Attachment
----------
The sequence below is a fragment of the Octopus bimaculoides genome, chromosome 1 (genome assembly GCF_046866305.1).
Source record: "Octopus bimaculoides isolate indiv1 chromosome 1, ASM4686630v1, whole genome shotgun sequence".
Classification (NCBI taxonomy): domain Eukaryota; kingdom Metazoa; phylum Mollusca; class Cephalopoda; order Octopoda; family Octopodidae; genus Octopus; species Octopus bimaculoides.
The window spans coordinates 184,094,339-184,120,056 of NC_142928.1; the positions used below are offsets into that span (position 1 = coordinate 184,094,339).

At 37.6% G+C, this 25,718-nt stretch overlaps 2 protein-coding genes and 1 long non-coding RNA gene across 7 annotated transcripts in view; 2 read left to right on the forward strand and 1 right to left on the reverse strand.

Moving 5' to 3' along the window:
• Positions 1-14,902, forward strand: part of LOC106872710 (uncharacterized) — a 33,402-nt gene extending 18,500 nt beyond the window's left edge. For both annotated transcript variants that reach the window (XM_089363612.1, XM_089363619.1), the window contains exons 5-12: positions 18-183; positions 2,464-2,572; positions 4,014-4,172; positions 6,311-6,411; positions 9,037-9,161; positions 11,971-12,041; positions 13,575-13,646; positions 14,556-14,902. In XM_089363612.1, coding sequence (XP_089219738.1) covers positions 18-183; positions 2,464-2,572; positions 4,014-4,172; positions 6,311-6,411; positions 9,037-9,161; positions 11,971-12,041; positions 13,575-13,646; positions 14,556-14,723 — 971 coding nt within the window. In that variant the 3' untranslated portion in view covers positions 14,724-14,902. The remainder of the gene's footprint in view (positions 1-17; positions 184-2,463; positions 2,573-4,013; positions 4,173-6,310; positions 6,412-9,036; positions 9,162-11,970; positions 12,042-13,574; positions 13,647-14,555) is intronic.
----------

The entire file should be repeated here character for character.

The sequence below is a fragment of the Octopus bimaculoides genome, chromosome 1 (genome assembly GCF_046866305.1).
Source record: "Octopus bimaculoides isolate indiv1 chromosome 1, ASM4686630v1, whole genome shotgun sequence".
Classification (NCBI taxonomy): domain Eukaryota; kingdom Metazoa; phylum Mollusca; class Cephalopoda; order Octopoda; family Octopodidae; genus Octopus; species Octopus bimaculoides.
The window spans coordinates 184,094,339-184,120,056 of NC_142928.1; the positions used below are offsets into that span (position 1 = coordinate 184,094,339).

At 37.6% G+C, this 25,718-nt stretch overlaps 2 protein-coding genes and 1 long non-coding RNA gene across 7 annotated transcripts in view; 2 read left to right on the forward strand and 1 right to left on the reverse strand.

Moving 5' to 3' along the window:
• Positions 1-14,902, forward strand: part of LOC106872710 (uncharacterized) — a 33,402-nt gene extending 18,500 nt beyond the window's left edge. For both annotated transcript variants that reach the window (XM_089363612.1, XM_089363619.1), the window contains exons 5-12: positions 18-183; positions 2,464-2,572; positions 4,014-4,172; positions 6,311-6,411; positions 9,037-9,161; positions 11,971-12,041; positions 13,575-13,646; positions 14,556-14,902. In XM_089363612.1, coding sequence (XP_089219738.1) covers positions 18-183; positions 2,464-2,572; positions 4,014-4,172; positions 6,311-6,411; positions 9,037-9,161; positions 11,971-12,041; positions 13,575-13,646; positions 14,556-14,723 — 971 coding nt within the window. In that variant the 3' untranslated portion in view covers positions 14,724-14,902. The remainder of the gene's footprint in view (positions 1-17; positions 184-2,463; positions 2,573-4,013; positions 4,173-6,310; positions 6,412-9,036; positions 9,162-11,970; positions 12,042-13,574; positions 13,647-14,555) is intronic.